Maimonides denies a third tithe (which would be an excessive burden) and represents the seceded tithe of the third and sixth years as shared between the poor and the Levites. (See Selden on Tithes, 2:13). Ewald suggests that for two years the tithe was virtually voluntary, on the third year compulsory. Thus there was a yearly tithe for the Levites, a second yearly tithe for two years for the festivals; but this second tithe on every third year was shared by the Levites with the poor. The kings, Samuel foresaw, would appropriate the three years' poor man's tithe (1Sa 8:15,17). Hezekiah rectified the abuse (2Ch 31:5,12,19); also Nehemiah after the return from Babylon (Ne 10:38-39; 13:5,12; 12:44).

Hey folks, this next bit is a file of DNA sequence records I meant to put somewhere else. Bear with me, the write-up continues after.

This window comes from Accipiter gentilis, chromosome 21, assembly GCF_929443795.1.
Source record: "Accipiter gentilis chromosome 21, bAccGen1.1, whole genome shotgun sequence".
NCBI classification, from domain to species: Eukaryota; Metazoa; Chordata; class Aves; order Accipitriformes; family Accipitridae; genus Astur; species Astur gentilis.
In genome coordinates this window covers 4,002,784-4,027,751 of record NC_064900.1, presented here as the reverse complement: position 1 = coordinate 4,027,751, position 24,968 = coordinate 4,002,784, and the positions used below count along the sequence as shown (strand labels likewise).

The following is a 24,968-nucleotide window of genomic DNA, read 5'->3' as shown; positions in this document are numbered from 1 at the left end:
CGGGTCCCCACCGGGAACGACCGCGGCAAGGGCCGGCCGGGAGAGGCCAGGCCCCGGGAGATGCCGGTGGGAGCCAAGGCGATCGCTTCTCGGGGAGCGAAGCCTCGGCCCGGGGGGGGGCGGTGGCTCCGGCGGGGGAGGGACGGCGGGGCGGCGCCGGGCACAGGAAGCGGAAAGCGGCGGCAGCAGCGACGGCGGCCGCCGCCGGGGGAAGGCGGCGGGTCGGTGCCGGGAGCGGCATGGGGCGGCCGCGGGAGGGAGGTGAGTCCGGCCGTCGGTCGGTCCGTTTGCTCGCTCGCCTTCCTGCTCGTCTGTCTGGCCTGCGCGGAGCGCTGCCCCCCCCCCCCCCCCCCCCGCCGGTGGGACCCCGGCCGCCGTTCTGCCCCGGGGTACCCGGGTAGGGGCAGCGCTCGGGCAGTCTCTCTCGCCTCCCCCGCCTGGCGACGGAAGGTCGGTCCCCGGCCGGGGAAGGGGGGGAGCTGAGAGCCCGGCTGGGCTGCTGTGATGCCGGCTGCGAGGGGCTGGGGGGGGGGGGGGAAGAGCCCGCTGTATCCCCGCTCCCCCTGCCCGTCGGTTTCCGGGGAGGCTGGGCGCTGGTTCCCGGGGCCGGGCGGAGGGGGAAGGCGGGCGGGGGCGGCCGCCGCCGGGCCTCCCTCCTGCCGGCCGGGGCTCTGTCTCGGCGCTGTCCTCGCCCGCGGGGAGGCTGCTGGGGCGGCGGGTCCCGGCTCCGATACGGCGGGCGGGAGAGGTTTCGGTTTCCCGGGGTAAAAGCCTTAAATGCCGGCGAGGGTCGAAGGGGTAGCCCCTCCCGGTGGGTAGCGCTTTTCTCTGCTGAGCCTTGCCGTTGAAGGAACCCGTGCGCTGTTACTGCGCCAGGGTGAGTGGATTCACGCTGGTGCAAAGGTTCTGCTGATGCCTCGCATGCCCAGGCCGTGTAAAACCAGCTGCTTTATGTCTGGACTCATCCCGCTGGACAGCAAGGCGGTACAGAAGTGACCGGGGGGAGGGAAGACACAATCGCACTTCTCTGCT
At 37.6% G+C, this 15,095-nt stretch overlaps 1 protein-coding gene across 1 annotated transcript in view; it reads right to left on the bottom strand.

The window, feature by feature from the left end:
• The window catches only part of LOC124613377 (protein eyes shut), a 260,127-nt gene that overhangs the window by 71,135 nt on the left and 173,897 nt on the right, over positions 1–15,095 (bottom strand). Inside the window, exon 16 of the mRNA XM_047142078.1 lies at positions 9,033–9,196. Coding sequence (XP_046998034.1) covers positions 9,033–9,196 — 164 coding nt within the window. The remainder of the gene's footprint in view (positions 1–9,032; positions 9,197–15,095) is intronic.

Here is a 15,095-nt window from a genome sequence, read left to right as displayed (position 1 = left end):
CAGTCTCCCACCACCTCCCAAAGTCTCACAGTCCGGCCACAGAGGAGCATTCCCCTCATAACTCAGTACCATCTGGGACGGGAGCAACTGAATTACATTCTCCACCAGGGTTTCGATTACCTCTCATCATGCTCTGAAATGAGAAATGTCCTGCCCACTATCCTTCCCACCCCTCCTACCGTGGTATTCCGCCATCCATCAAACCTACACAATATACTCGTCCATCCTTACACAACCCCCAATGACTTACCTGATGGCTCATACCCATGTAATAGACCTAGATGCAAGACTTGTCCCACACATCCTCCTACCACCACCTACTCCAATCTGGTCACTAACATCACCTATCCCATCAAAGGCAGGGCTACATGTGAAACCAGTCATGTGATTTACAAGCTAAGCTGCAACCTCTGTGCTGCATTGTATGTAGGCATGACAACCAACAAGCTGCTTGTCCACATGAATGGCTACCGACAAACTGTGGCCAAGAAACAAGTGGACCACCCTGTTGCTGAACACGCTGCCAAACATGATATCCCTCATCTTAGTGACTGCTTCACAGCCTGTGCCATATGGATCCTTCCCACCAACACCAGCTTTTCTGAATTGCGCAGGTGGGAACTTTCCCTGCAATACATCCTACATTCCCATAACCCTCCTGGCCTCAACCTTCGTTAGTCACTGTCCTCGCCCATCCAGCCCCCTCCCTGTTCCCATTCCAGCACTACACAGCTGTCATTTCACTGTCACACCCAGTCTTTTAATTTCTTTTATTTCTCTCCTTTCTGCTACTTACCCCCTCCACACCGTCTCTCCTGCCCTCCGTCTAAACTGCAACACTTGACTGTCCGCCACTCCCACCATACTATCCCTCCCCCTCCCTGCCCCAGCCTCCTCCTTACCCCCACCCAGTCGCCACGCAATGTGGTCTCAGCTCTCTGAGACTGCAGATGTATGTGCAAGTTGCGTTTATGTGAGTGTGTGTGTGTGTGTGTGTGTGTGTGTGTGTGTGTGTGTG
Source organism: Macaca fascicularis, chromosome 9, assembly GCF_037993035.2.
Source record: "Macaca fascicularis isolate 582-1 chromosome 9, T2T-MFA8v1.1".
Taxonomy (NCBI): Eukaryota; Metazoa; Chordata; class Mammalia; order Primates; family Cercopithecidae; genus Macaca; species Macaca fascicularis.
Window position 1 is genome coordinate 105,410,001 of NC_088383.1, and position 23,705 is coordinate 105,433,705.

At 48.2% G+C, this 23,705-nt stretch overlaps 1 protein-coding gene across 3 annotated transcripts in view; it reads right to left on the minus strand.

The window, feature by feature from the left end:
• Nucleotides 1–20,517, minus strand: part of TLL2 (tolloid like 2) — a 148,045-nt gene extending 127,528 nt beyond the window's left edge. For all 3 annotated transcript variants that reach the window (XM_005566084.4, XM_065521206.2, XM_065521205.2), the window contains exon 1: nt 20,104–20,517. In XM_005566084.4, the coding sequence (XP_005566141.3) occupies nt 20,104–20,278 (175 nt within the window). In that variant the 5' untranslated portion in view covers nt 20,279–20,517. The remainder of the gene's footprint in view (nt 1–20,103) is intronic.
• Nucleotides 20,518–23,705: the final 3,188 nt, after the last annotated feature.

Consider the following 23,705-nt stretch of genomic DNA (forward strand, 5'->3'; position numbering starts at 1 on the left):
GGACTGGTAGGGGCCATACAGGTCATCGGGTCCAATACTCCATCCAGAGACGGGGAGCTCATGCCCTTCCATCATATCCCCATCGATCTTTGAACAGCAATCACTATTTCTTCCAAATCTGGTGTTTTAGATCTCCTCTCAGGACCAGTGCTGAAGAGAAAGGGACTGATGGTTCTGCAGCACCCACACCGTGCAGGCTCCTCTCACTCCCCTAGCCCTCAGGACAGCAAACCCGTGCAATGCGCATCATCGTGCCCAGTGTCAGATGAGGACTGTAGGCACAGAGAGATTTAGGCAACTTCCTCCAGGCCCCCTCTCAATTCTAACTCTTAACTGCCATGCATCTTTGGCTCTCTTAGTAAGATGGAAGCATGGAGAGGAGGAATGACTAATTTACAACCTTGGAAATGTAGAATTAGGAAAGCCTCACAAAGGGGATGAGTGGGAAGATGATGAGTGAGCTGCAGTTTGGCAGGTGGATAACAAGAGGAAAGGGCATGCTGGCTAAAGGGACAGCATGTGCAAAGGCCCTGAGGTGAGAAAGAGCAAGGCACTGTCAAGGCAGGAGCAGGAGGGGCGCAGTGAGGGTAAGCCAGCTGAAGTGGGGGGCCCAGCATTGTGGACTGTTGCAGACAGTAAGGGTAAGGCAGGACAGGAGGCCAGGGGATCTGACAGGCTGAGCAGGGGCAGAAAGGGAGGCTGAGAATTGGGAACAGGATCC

The Pharisees were punctilious in paying tithe for all even the smallest herbs (Mt 23:23; Lu 18:12). Amos (Am 4:4) upbraids Israel with zeal for the letter of the tithe law while disregarding its spirit. Malachi (Mal 3:10) seconded Nehemiah's efforts. God promises to "open heaven's windows and pour out a blessing" so that there would be no "room to receive it," provided the people by bringing in all the tithes would put Him to the proof as to keeping His word. Christians, whose privileges are so much greater and to whom heaven is opened by Christ's death and ascension, should at least offer no less a proportion of all their income to the Lord's cause than did the Israelite: we should not lose but even in this world gain thereby (Pr 3:9-10). Azariah the high priest told Hezekiah: "since the people began to bring the offerings into the house of the Lord we have bad enough to eat, and have left plenty, for the Lord hath blessed His people, and that which is left is this great store" (2Ch 31:10).